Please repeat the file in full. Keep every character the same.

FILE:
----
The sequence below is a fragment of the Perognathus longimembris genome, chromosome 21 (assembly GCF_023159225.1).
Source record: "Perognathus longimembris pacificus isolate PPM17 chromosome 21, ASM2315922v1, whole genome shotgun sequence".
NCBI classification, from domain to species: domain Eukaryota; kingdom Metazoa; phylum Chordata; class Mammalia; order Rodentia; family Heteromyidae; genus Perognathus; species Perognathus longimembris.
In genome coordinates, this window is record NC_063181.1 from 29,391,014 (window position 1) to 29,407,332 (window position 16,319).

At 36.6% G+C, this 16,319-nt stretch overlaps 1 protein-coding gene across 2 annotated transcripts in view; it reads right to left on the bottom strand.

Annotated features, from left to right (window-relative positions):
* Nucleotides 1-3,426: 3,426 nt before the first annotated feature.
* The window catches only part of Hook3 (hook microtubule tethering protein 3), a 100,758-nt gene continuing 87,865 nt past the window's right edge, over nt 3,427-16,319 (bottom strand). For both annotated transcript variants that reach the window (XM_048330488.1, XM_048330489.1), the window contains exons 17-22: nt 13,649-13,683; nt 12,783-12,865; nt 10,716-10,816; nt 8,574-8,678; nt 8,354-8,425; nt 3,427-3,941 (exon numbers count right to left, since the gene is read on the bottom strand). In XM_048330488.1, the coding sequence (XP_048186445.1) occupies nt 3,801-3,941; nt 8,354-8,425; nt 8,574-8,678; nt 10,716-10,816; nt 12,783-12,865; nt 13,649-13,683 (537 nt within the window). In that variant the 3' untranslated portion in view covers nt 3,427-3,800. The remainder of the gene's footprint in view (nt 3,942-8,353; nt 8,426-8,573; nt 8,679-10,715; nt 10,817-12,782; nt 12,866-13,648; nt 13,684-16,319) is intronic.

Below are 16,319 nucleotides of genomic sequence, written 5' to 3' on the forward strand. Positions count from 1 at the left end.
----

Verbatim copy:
The sequence below is a fragment of the Perognathus longimembris genome, chromosome 21 (assembly GCF_023159225.1).
Source record: "Perognathus longimembris pacificus isolate PPM17 chromosome 21, ASM2315922v1, whole genome shotgun sequence".
NCBI classification, from domain to species: domain Eukaryota; kingdom Metazoa; phylum Chordata; class Mammalia; order Rodentia; family Heteromyidae; genus Perognathus; species Perognathus longimembris.
In genome coordinates, this window is record NC_063181.1 from 29,391,014 (window position 1) to 29,407,332 (window position 16,319).

At 36.6% G+C, this 16,319-nt stretch overlaps 1 protein-coding gene across 2 annotated transcripts in view; it reads right to left on the bottom strand.

Annotated features, from left to right (window-relative positions):
* Nucleotides 1-3,426: 3,426 nt before the first annotated feature.
* The window catches only part of Hook3 (hook microtubule tethering protein 3), a 100,758-nt gene continuing 87,865 nt past the window's right edge, over nt 3,427-16,319 (bottom strand). For both annotated transcript variants that reach the window (XM_048330488.1, XM_048330489.1), the window contains exons 17-22: nt 13,649-13,683; nt 12,783-12,865; nt 10,716-10,816; nt 8,574-8,678; nt 8,354-8,425; nt 3,427-3,941 (exon numbers count right to left, since the gene is read on the bottom strand). In XM_048330488.1, the coding sequence (XP_048186445.1) occupies nt 3,801-3,941; nt 8,354-8,425; nt 8,574-8,678; nt 10,716-10,816; nt 12,783-12,865; nt 13,649-13,683 (537 nt within the window). In that variant the 3' untranslated portion in view covers nt 3,427-3,800. The remainder of the gene's footprint in view (nt 3,942-8,353; nt 8,426-8,573; nt 8,679-10,715; nt 10,817-12,782; nt 12,866-13,648; nt 13,684-16,319) is intronic.

Below are 16,319 nucleotides of genomic sequence, written 5' to 3' on the forward strand. Positions count from 1 at the left end.